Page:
Ocean acidification could cause fish to become “fatally attracted” to their predators, according to scientists.
A team studying the effects of acidification – caused by dissolved CO2 – on ocean reefs found that it leaves fish unable to “smell danger”.
Young clownfish that were reared in the acidified water became attracted to rather than repelled by the chemical signals released by predatory fish.
The findings were published in the journal Ecology Letters.
Danielle Dixson from James Cook University in Queensland, Australia, led the study.
She and her colleagues tested orange clown fish larvae that were raised in water with the same slightly alkaline pH as their ocean reef habitat, and those raised in more acidic water.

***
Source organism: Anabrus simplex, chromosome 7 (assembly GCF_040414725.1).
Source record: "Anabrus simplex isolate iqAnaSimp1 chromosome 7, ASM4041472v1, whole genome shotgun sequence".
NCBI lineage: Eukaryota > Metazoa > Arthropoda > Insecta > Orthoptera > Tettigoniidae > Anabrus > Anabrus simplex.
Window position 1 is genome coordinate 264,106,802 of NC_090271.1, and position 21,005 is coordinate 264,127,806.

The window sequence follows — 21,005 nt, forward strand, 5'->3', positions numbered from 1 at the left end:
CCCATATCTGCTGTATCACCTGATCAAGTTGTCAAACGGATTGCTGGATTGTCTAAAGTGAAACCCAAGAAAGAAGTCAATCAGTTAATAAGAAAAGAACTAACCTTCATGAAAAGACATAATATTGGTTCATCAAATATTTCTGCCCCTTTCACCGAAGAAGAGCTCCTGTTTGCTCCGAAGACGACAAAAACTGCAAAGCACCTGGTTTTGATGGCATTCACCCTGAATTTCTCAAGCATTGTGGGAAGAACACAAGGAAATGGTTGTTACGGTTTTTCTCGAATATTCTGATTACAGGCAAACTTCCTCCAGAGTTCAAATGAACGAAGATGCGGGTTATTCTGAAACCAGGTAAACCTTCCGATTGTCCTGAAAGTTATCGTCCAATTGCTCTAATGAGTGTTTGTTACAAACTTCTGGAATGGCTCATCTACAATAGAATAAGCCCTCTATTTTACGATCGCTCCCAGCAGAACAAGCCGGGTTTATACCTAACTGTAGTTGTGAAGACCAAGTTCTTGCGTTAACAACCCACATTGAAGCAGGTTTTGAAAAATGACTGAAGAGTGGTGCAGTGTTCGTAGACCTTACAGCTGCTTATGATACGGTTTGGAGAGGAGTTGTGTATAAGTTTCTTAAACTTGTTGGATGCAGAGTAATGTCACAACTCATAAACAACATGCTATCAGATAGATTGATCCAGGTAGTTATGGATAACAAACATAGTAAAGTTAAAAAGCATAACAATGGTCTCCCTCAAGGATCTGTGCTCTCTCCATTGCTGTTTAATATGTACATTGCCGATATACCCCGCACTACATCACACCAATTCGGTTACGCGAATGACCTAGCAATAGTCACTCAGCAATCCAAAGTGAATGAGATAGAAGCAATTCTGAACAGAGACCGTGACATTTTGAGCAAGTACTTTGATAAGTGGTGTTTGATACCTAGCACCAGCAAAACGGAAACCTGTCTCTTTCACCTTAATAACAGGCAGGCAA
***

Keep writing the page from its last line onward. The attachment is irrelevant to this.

The team released the fish into a “flow chamber” with two water sources flowing in parallel.
One source was taken from tanks containing the clown fishes’ natural predators and one was drawn from tanks in which non-predatory fish were swimming.
“The flow rates are identical, so the water won’t mix,” Ms Dixson explained. “This allows the fish in the chamber to choose which water cue they prefer or dislike.”
In the test, the fish reared in normal water avoided the stream of water that their predators had been swimming in. They detected the odour of a predator and swam away from it.